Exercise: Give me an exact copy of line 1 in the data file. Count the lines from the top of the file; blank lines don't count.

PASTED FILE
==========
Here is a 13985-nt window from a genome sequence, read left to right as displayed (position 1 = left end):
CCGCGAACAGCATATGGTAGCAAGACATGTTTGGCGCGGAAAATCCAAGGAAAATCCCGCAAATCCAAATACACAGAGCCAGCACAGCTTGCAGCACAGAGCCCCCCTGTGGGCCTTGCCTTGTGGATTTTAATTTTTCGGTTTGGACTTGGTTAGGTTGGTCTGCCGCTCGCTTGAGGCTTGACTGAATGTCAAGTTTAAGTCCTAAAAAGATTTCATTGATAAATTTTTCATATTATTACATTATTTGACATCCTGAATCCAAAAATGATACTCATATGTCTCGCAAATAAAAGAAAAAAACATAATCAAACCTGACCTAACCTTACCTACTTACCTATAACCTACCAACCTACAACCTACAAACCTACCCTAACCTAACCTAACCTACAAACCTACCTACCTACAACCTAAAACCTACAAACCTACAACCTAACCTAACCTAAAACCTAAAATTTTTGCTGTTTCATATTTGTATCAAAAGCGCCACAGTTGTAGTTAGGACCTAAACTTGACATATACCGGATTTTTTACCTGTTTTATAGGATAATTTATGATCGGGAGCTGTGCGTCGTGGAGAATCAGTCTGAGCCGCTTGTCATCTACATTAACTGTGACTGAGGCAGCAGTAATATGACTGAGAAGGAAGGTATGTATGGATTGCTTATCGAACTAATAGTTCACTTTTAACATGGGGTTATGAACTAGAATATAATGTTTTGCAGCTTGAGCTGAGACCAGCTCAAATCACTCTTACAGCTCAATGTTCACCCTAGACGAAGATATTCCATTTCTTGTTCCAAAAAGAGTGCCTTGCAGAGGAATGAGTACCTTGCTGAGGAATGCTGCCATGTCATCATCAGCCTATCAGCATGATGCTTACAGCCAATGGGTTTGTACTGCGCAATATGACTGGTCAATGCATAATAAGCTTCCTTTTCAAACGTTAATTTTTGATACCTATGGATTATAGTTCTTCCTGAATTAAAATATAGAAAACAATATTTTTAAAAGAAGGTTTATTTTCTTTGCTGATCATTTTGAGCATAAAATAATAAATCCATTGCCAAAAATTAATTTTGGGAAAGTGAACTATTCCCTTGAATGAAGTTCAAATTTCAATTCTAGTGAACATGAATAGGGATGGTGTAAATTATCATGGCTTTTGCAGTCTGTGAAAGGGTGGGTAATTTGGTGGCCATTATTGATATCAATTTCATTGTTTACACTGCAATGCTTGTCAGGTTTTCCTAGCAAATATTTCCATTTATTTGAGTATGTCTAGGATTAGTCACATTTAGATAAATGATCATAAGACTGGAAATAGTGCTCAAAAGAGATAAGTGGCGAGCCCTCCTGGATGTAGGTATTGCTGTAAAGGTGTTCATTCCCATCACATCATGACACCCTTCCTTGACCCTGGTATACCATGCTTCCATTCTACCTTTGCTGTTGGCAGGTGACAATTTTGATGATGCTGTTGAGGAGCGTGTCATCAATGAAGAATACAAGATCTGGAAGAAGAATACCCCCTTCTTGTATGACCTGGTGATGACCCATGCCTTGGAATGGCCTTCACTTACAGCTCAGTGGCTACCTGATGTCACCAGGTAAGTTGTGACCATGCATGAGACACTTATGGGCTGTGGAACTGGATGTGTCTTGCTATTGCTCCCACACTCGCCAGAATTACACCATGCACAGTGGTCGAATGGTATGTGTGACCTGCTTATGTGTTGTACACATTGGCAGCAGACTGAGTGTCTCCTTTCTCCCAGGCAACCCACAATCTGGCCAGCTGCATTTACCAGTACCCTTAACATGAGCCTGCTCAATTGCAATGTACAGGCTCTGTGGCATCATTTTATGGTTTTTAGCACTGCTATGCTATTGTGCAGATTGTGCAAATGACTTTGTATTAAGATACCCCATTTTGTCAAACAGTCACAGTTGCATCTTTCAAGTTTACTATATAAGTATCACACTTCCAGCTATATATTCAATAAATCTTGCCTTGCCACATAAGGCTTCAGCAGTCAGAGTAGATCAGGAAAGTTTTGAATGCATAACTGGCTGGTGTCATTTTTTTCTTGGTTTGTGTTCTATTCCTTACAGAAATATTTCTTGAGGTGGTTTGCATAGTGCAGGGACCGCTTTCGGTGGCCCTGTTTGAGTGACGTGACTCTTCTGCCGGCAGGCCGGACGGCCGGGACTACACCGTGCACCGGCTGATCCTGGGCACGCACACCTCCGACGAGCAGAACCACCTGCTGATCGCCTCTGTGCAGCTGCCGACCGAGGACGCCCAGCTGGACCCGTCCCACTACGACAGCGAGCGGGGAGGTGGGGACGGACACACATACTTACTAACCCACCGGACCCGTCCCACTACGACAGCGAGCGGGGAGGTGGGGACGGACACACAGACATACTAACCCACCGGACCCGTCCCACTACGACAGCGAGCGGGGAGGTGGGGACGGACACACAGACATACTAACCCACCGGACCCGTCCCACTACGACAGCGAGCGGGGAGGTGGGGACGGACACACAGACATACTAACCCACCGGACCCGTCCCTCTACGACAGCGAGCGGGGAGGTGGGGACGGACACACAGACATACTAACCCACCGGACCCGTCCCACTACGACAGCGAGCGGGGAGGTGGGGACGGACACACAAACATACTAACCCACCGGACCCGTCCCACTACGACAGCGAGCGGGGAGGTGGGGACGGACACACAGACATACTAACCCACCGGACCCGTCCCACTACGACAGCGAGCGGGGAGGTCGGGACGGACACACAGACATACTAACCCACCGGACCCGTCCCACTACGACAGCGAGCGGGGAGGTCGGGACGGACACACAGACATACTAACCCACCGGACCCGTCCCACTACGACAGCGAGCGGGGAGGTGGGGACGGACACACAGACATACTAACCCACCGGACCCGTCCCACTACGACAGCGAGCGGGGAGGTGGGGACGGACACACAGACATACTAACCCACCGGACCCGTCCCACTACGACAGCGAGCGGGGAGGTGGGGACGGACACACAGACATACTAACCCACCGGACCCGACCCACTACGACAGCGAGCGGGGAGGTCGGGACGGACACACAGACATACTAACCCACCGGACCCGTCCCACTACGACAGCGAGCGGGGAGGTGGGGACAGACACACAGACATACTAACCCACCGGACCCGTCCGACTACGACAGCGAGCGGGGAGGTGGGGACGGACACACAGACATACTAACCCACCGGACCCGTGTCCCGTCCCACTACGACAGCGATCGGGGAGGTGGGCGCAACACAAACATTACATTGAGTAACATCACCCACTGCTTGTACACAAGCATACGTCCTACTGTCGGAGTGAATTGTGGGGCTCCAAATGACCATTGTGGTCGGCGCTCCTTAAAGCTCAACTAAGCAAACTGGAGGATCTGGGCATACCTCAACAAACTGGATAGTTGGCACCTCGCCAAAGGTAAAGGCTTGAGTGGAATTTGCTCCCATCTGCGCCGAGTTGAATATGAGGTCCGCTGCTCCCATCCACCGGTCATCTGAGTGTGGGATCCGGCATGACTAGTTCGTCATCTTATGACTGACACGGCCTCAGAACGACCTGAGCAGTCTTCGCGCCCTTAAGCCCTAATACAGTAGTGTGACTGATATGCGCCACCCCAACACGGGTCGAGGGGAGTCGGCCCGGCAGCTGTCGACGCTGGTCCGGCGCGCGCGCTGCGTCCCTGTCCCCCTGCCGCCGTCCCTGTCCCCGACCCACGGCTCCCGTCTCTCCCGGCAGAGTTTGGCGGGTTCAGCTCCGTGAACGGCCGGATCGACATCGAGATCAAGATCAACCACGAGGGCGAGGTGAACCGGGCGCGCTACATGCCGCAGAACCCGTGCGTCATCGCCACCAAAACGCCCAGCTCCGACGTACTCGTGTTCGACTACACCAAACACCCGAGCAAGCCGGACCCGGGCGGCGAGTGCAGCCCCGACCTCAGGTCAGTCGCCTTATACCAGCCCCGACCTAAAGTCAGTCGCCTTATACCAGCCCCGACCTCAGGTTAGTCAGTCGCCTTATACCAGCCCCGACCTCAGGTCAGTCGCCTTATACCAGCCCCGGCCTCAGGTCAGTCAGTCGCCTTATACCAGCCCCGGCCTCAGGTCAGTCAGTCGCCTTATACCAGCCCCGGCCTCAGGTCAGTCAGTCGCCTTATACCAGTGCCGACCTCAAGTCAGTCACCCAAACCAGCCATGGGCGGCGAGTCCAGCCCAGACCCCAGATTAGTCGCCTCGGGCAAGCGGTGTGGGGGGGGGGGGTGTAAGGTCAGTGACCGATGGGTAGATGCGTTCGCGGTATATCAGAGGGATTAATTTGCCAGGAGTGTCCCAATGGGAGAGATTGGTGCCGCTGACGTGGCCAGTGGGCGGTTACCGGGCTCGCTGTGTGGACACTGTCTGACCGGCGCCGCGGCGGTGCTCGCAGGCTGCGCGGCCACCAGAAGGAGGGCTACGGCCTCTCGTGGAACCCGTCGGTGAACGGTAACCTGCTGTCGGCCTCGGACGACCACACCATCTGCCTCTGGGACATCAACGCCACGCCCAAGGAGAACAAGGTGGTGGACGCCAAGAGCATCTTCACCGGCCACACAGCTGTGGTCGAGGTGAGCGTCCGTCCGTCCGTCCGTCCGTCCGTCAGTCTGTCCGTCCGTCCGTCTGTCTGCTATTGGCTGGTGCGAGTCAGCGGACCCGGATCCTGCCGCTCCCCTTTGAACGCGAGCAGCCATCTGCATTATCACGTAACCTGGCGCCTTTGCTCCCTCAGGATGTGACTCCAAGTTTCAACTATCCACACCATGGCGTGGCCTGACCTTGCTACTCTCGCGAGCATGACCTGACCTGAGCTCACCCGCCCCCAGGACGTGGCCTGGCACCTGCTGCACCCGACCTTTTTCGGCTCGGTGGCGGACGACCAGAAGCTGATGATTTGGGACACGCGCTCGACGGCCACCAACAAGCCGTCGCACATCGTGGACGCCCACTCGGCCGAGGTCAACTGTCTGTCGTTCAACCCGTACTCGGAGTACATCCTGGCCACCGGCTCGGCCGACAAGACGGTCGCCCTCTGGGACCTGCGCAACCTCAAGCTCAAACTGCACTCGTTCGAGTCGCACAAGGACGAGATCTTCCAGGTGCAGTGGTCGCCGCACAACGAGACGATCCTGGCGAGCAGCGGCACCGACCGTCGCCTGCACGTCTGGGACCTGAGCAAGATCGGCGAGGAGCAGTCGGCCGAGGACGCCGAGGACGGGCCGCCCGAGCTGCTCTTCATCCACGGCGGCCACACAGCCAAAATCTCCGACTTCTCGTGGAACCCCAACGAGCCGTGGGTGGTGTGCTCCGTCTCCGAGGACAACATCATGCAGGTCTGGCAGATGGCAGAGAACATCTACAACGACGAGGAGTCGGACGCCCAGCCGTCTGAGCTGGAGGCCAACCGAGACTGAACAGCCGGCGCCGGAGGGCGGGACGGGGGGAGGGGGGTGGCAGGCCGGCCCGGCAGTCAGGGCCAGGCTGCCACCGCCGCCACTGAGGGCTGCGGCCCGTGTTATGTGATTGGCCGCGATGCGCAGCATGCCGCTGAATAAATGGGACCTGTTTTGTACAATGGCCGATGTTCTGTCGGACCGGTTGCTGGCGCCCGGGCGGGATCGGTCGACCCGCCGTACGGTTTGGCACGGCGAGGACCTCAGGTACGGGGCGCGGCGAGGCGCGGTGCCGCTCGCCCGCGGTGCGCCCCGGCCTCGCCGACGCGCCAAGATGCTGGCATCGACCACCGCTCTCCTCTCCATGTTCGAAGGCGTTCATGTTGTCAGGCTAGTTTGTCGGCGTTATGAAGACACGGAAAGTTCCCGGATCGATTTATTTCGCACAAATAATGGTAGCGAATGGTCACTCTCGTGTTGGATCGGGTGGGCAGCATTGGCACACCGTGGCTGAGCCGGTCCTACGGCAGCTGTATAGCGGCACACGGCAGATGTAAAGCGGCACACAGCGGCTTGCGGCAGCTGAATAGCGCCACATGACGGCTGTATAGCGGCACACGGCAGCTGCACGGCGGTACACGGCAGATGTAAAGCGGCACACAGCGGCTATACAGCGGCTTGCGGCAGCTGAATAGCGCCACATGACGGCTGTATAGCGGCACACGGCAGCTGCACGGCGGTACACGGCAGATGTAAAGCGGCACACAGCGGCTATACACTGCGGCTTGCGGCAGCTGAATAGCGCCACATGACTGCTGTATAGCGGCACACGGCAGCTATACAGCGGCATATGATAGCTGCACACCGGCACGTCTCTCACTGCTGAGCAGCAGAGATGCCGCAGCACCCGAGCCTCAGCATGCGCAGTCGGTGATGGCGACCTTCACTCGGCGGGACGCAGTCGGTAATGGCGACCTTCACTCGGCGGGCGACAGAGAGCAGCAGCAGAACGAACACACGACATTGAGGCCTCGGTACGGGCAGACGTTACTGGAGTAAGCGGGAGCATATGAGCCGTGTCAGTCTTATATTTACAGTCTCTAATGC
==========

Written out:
Here is a 13985-nt window from a genome sequence, read left to right as displayed (position 1 = left end):